One basic cornerstone for recommending less immigration today is the recognition that the number of actual and potential immigrants is too large, that the accumulated needs of so many individuals results in masses of people, and that these masses, in turn, eradicate individuality. The previously positive Jewish focus on individuals tends, then, to become a blind spot today because it ignores the question of massive numbers. Thus, this cornerstone for wanting less immigration is missing.

Cornerstone Two

Kinship and Limits

Crises blur small differences. The centuries-long systematic exclusion of Jews from mainstream societies precisely because they were Jews has, as a survival technique, brought Jews together into a kinship group. Thus, like the Biblical prophets, today's committed Jews fear assimilation as the most crucial attack on continued Jewish survival. This sense of unity leads Jews, like other ethnic groups, to care for their own, pressing for them to be accepted as immigrants. The preference is for migrants, especially Russian Jews, to go to Israel, where assimilation would be, not a loss of Jewish identity, but a way to rekindle their Jewishness, and thus their oneness with themselves and their people. But if Israel is not chosen, the next best choice is the United States, with its lack of systematic, government-sanctioned anti-semitism, its protection of individuals' rights, its laws against ethnic bias, and its tolerance for individual religious choices. The Talmudic concept of being for yourself but not for yourself alone would be interpreted as if I want something, I must support the right of others to have it, too. Jewish advocacy groups might, then, like to ignore other ethnic lobbies; but if the way to get Jews in is to get others in too, then so be it.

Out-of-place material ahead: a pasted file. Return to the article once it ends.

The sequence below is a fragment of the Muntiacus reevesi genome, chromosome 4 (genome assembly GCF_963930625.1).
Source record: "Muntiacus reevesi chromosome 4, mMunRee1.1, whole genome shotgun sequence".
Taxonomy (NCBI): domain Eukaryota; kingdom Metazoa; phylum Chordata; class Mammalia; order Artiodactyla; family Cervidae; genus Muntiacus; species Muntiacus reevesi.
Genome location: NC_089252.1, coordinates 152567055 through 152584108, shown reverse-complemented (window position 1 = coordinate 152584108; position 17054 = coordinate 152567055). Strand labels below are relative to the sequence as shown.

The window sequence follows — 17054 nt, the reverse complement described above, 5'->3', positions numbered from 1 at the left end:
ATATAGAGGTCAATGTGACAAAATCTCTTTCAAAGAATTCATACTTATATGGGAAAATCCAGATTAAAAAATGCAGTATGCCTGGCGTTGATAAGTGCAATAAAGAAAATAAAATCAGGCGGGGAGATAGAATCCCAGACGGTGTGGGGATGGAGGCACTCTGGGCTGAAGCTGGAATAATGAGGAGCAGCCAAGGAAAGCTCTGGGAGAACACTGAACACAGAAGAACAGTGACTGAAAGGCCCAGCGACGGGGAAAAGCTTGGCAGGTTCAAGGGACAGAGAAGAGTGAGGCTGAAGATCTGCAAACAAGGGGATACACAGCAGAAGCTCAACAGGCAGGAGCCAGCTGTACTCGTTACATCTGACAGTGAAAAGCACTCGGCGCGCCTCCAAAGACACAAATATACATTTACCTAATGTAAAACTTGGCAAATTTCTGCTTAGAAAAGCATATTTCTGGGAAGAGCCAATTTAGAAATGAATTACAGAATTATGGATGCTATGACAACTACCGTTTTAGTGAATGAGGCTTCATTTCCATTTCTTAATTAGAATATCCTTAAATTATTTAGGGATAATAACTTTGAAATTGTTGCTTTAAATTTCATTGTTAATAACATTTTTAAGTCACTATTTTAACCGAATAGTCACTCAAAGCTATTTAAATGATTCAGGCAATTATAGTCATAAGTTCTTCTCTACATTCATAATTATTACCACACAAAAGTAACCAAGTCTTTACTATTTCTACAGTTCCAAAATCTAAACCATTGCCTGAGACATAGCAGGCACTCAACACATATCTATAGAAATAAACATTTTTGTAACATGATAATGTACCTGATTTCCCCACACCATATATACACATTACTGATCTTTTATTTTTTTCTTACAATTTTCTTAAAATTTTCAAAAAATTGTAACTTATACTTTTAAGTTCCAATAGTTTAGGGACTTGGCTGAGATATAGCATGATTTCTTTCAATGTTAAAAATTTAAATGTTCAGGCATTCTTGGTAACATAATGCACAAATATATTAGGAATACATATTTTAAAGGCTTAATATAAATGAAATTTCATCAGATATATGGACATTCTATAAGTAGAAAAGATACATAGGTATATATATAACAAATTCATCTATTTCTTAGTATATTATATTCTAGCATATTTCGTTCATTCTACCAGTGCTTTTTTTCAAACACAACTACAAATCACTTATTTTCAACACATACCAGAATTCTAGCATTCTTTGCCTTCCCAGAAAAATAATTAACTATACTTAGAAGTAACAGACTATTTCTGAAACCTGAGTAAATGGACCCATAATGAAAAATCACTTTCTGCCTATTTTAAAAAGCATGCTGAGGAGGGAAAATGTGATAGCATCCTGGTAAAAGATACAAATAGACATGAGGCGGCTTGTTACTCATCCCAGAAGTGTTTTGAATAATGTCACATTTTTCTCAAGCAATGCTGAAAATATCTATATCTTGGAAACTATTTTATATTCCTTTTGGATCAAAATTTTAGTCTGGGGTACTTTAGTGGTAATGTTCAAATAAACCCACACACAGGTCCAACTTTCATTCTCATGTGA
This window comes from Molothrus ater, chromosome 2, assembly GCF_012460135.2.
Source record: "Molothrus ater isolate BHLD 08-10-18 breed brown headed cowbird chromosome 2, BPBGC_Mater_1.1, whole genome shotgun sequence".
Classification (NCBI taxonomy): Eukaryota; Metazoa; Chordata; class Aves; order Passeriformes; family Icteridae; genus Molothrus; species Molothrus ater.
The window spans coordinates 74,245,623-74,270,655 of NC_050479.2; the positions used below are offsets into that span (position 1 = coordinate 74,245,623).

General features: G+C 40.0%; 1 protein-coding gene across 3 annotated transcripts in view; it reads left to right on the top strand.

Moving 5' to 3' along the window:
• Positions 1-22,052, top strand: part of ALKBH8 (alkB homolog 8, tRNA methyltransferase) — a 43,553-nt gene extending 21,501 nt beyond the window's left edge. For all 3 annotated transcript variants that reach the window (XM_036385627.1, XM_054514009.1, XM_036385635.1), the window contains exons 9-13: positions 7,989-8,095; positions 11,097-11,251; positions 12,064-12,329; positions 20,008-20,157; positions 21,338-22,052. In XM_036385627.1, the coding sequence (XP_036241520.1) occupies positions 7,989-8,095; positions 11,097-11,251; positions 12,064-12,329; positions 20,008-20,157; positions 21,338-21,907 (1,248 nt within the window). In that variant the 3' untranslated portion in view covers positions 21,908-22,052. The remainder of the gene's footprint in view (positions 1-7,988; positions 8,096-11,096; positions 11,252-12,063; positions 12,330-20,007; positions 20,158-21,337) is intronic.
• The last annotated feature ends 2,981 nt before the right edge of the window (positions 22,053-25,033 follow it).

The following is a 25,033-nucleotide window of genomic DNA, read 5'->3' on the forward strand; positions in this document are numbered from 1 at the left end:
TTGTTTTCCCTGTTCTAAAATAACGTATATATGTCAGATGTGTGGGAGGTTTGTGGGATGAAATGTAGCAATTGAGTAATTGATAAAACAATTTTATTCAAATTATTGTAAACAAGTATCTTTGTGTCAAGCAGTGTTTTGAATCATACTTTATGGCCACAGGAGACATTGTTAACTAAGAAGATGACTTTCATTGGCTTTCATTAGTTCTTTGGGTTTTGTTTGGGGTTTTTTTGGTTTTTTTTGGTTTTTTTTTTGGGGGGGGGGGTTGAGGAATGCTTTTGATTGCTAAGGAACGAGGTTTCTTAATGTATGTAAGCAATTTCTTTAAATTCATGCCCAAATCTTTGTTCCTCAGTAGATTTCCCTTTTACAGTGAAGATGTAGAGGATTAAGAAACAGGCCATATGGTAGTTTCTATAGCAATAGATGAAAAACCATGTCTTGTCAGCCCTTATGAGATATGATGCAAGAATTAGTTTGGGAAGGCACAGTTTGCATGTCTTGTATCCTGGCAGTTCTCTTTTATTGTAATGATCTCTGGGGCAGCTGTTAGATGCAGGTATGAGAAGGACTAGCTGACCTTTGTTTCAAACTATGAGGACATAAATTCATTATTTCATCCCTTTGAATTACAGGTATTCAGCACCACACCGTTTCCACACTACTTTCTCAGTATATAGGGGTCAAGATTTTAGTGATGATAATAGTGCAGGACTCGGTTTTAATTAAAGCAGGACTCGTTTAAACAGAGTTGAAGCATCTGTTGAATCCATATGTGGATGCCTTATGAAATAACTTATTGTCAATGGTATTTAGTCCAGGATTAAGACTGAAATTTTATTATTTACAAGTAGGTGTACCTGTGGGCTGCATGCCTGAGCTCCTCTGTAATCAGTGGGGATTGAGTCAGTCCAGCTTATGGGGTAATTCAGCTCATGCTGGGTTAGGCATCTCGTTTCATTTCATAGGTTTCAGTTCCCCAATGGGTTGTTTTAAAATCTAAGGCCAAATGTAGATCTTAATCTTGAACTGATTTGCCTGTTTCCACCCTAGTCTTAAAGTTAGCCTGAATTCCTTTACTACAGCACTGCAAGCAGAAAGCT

Thus, one more cornerstone for recommending decreased immigration is missing, for nowhere is it acknowledged that the country as an entity is obliged to serve its own citizens in a fair and impartial way and that the country in its entirety has the right to set its own limits.

Cornerstone Three

Population Growth